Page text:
Controls for factors known to affect earnings are observed in pay equity research, such as education and training, marital status, and hours worked; the pay gap persists when the women and men in the study have the same job, the same level of education, the same marital status, and the same hours worked.
The pay gap persists across all racial and ethnic groups, all levels of education, is found in every state and in every occupation.
At the current rate of progress, the pay gap will not close for all women in the US until 2224 (Hispanic women).
Aside from direct discrimination (which is less common now than in generations past), the pay gap is attributed to a number of complex factors, such as subtle bias and cultural gender and work value norms.
For example, a case of subtle bias might be that an employer is interviewing a woman for a position, and learns that she has children. The employer might then make an assumption that the woman will be too busy managing her children and family activities to commit the time needed to perform the job duties successfully. This is an unfair assumption, since it automatically places the responsibility of domestic responsibilities upon the woman when in fact her partner in the relationship may be the primary caregiver. It automatically projects upon her an inability to manage personal and work time. It is a dangerous and very negatively impactful assumption, since in reality women are the sole or co-breadwinner in approximately 66.7% of families and men are sole or co-breadwinner in 33.3%. (according to Institute for Women’s Policy Research, based on 2016 data, source: https://www.aauw.org/files/2016/02/Simple-Truth-Update-2019_v2-002.pdf)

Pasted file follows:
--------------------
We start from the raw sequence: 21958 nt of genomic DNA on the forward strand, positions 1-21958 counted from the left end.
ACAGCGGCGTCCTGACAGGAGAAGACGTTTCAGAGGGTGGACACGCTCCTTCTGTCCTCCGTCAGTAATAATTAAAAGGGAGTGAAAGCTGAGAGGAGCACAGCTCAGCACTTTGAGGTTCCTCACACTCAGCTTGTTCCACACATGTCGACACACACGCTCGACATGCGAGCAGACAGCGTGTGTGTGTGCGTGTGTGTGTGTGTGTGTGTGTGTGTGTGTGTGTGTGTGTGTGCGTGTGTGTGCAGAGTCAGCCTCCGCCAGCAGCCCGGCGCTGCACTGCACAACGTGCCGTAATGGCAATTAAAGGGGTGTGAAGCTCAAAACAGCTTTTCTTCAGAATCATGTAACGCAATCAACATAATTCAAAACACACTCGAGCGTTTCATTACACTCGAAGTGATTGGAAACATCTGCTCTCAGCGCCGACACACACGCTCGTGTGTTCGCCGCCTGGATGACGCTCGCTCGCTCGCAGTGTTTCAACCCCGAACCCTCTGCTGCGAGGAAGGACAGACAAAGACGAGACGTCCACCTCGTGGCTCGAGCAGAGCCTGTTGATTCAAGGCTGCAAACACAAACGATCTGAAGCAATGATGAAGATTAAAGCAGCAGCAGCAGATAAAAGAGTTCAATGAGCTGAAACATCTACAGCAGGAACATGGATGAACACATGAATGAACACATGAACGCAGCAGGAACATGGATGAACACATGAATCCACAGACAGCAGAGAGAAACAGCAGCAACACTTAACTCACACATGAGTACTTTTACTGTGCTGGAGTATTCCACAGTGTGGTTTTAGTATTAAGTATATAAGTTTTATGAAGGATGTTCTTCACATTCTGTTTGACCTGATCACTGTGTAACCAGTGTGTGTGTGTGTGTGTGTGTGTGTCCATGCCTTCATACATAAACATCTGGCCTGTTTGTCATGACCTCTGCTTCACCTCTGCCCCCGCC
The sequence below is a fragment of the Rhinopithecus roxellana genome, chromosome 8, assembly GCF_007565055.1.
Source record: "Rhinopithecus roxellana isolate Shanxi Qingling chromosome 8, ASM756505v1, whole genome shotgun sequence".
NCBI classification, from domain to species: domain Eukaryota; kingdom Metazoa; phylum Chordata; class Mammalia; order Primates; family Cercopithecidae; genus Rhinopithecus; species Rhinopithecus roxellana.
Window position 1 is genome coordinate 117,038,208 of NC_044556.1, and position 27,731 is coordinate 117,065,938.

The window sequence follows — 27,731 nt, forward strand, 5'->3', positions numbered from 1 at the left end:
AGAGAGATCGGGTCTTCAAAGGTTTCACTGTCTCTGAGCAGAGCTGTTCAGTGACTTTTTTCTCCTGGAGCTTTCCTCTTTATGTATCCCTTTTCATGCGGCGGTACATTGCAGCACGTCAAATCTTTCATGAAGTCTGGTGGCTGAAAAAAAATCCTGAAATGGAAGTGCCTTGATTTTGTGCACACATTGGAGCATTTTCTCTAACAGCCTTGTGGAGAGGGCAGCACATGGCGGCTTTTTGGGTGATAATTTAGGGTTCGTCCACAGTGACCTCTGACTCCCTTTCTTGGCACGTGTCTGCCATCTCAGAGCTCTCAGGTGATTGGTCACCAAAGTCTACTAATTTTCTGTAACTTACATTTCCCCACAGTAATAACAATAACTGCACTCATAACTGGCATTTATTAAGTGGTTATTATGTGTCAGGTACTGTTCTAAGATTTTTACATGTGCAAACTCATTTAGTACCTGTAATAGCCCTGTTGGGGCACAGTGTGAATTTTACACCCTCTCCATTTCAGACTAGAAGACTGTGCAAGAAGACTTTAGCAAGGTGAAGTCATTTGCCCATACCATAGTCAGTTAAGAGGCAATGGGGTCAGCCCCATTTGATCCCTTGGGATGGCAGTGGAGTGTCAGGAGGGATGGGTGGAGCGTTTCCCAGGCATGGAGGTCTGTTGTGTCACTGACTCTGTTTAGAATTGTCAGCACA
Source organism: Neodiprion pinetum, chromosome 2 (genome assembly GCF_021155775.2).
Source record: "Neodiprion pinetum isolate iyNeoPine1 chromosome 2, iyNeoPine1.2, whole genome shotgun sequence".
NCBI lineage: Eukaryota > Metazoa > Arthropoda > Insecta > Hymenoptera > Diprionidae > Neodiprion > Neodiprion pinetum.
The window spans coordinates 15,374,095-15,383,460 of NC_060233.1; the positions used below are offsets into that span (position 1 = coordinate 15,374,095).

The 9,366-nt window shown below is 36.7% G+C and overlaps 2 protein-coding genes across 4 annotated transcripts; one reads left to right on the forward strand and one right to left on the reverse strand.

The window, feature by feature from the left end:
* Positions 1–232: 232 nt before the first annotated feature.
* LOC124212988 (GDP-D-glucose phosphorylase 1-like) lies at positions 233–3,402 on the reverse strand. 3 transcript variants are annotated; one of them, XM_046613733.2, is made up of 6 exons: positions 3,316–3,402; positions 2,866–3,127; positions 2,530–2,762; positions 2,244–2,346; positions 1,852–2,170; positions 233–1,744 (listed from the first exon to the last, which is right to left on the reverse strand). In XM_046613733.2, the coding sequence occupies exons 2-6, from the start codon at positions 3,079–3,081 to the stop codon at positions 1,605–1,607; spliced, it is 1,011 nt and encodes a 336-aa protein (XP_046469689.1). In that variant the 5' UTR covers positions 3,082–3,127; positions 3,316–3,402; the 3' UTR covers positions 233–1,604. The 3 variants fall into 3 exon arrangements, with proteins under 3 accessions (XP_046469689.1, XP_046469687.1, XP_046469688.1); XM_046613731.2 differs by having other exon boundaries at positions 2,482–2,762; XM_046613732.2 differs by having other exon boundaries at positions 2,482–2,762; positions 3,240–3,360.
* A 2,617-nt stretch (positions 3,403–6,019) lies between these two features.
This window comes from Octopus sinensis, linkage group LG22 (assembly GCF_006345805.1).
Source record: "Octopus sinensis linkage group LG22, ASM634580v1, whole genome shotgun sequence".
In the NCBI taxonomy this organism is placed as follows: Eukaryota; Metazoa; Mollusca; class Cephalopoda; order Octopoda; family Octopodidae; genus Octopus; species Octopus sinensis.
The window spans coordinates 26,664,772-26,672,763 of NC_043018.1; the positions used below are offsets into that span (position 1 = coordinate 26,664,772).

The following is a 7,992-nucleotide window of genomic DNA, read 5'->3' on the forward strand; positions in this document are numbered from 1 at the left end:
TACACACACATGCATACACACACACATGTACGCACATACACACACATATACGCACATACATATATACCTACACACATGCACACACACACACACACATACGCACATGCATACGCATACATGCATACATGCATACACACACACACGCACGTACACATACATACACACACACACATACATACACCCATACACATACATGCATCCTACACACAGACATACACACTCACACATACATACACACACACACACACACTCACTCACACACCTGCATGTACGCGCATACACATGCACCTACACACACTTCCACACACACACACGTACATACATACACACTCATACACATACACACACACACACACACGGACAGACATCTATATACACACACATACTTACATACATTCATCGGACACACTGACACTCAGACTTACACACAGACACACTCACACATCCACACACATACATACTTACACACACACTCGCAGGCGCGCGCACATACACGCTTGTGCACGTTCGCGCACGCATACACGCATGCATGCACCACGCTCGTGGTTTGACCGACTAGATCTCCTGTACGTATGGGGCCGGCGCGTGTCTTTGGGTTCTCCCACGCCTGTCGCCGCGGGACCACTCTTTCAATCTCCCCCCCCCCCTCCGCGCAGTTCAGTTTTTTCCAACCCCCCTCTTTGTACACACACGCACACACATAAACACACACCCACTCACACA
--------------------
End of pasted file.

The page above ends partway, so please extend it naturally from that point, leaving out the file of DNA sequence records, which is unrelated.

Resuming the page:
In these biased interview cases, the employer may choose a different candidate, and often a male, based on these false and unfair assumptions. Studies show that when a male is interviewed and it is disclosed that the male has children, employers will more likely offer the male a job, and will pay him more, assuming his role as the primary financial provider for the family. By the numbers, men are rewarded for having children, while women are punished. These biases are rooted deeply in cultural gender roles, and the perpetuation of unconscious and habitual (rather than conscious and equitable) value norms.
Women are also less likely to value their own work, or to ask for promotions and raises. A long history of cultural norms and habit also reinforces this lack of confidence and devaluation in women, disguising it as humility that is praised as good behavior, while in comparison, men are encouraged to be bold and ask for what they’re worth as an act of bravery that is positively reinforced.
Another contributing factor to the disparity between men’s and women’s earnings is the widespread lack of a strong paid family and medical leave policy in workplaces. Women often take on the responsibility to care for sick family members, and also take time off work for pregnancy and maternity purposes. During these times, the activities of women to promote family and human health are often undervalued as unpaid time off. Males predominantly stay at work and do not take time off for the family caregiving activities at the same rate as women do. As such, they continue to be paid, while the labor of women in the domestic realm is ascribed no value. This is yet again a culturally rooted issue, and complex to address.